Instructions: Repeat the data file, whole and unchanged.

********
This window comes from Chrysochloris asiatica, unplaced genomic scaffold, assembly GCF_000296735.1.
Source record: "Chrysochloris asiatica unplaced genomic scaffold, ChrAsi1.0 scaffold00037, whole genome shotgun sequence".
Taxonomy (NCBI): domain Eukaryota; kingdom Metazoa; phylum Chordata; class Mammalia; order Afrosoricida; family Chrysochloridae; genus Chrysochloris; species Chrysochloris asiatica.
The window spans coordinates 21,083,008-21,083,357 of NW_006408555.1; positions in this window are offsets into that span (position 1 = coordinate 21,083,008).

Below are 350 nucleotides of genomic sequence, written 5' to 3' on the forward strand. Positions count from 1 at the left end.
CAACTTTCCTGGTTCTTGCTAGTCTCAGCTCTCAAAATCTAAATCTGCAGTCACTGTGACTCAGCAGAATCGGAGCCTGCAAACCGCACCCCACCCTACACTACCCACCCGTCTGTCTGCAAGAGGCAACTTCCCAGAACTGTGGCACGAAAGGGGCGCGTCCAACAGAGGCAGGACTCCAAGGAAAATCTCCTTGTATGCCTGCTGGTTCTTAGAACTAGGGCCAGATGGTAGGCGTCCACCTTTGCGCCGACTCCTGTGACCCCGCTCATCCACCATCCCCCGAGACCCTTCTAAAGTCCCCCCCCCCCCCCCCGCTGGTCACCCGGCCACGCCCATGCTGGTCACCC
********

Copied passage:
This window comes from Chrysochloris asiatica, unplaced genomic scaffold, assembly GCF_000296735.1.
Source record: "Chrysochloris asiatica unplaced genomic scaffold, ChrAsi1.0 scaffold00037, whole genome shotgun sequence".
Taxonomy (NCBI): domain Eukaryota; kingdom Metazoa; phylum Chordata; class Mammalia; order Afrosoricida; family Chrysochloridae; genus Chrysochloris; species Chrysochloris asiatica.
The window spans coordinates 21,083,008-21,083,357 of NW_006408555.1; positions in this window are offsets into that span (position 1 = coordinate 21,083,008).

Below are 350 nucleotides of genomic sequence, written 5' to 3' on the forward strand. Positions count from 1 at the left end.
CAACTTTCCTGGTTCTTGCTAGTCTCAGCTCTCAAAATCTAAATCTGCAGTCACTGTGACTCAGCAGAATCGGAGCCTGCAAACCGCACCCCACCCTACACTACCCACCCGTCTGTCTGCAAGAGGCAACTTCCCAGAACTGTGGCACGAAAGGGGCGCGTCCAACAGAGGCAGGACTCCAAGGAAAATCTCCTTGTATGCCTGCTGGTTCTTAGAACTAGGGCCAGATGGTAGGCGTCCACCTTTGCGCCGACTCCTGTGACCCCGCTCATCCACCATCCCCCGAGACCCTTCTAAAGTCCCCCCCCCCCCCCCCGCTGGTCACCCGGCCACGCCCATGCTGGTCACCC